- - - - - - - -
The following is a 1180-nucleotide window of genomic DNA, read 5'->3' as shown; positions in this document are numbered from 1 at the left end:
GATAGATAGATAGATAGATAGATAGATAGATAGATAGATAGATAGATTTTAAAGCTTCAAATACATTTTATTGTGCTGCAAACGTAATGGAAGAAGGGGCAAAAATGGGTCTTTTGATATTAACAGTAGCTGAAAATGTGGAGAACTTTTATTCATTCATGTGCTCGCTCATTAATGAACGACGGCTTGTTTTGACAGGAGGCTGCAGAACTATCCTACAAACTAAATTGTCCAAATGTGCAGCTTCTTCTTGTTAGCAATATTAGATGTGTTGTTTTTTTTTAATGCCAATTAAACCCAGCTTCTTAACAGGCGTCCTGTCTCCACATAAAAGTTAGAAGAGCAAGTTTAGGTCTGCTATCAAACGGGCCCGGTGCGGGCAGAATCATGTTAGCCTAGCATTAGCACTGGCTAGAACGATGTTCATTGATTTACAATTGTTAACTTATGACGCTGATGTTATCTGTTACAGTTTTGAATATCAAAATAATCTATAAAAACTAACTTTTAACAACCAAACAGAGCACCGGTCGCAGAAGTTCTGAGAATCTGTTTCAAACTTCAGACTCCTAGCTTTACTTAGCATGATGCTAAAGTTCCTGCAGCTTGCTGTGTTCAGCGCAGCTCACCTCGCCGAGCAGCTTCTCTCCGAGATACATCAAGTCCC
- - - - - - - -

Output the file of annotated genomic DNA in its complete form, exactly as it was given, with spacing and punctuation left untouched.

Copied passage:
The following is a 1180-nucleotide window of genomic DNA, read 5'->3' as shown; positions in this document are numbered from 1 at the left end:
GATAGATAGATAGATAGATAGATAGATAGATAGATAGATAGATAGATTTTAAAGCTTCAAATACATTTTATTGTGCTGCAAACGTAATGGAAGAAGGGGCAAAAATGGGTCTTTTGATATTAACAGTAGCTGAAAATGTGGAGAACTTTTATTCATTCATGTGCTCGCTCATTAATGAACGACGGCTTGTTTTGACAGGAGGCTGCAGAACTATCCTACAAACTAAATTGTCCAAATGTGCAGCTTCTTCTTGTTAGCAATATTAGATGTGTTGTTTTTTTTTAATGCCAATTAAACCCAGCTTCTTAACAGGCGTCCTGTCTCCACATAAAAGTTAGAAGAGCAAGTTTAGGTCTGCTATCAAACGGGCCCGGTGCGGGCAGAATCATGTTAGCCTAGCATTAGCACTGGCTAGAACGATGTTCATTGATTTACAATTGTTAACTTATGACGCTGATGTTATCTGTTACAGTTTTGAATATCAAAATAATCTATAAAAACTAACTTTTAACAACCAAACAGAGCACCGGTCGCAGAAGTTCTGAGAATCTGTTTCAAACTTCAGACTCCTAGCTTTACTTAGCATGATGCTAAAGTTCCTGCAGCTTGCTGTGTTCAGCGCAGCTCACCTCGCCGAGCAGCTTCTCTCCGAGATACATCAAGTCCC